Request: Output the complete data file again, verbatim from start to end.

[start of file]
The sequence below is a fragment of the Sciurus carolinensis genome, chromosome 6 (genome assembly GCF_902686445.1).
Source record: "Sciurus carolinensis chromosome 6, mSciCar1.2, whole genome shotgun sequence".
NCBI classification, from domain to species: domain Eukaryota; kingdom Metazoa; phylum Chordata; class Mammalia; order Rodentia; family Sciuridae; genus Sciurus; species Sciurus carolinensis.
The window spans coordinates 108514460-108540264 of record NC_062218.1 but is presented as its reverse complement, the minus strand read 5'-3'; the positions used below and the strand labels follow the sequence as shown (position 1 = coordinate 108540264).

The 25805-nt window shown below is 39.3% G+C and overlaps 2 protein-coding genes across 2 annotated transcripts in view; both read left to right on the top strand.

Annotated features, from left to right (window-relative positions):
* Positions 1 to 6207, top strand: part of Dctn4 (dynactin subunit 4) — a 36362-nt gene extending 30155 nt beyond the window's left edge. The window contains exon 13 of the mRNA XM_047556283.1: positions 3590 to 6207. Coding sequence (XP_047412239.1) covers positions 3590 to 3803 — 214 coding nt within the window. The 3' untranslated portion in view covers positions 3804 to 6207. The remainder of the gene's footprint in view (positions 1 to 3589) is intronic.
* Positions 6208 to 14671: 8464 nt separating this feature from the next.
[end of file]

The sequence below is a fragment of the Sciurus carolinensis genome, chromosome 6 (genome assembly GCF_902686445.1).
Source record: "Sciurus carolinensis chromosome 6, mSciCar1.2, whole genome shotgun sequence".
NCBI classification, from domain to species: domain Eukaryota; kingdom Metazoa; phylum Chordata; class Mammalia; order Rodentia; family Sciuridae; genus Sciurus; species Sciurus carolinensis.
The window spans coordinates 108514460-108540264 of record NC_062218.1 but is presented as its reverse complement, the minus strand read 5'-3'; the positions used below and the strand labels follow the sequence as shown (position 1 = coordinate 108540264).

The 25805-nt window shown below is 39.3% G+C and overlaps 2 protein-coding genes across 2 annotated transcripts in view; both read left to right on the top strand.

Annotated features, from left to right (window-relative positions):
* Positions 1 to 6207, top strand: part of Dctn4 (dynactin subunit 4) — a 36362-nt gene extending 30155 nt beyond the window's left edge. The window contains exon 13 of the mRNA XM_047556283.1: positions 3590 to 6207. Coding sequence (XP_047412239.1) covers positions 3590 to 3803 — 214 coding nt within the window. The 3' untranslated portion in view covers positions 3804 to 6207. The remainder of the gene's footprint in view (positions 1 to 3589) is intronic.
* Positions 6208 to 14671: 8464 nt separating this feature from the next.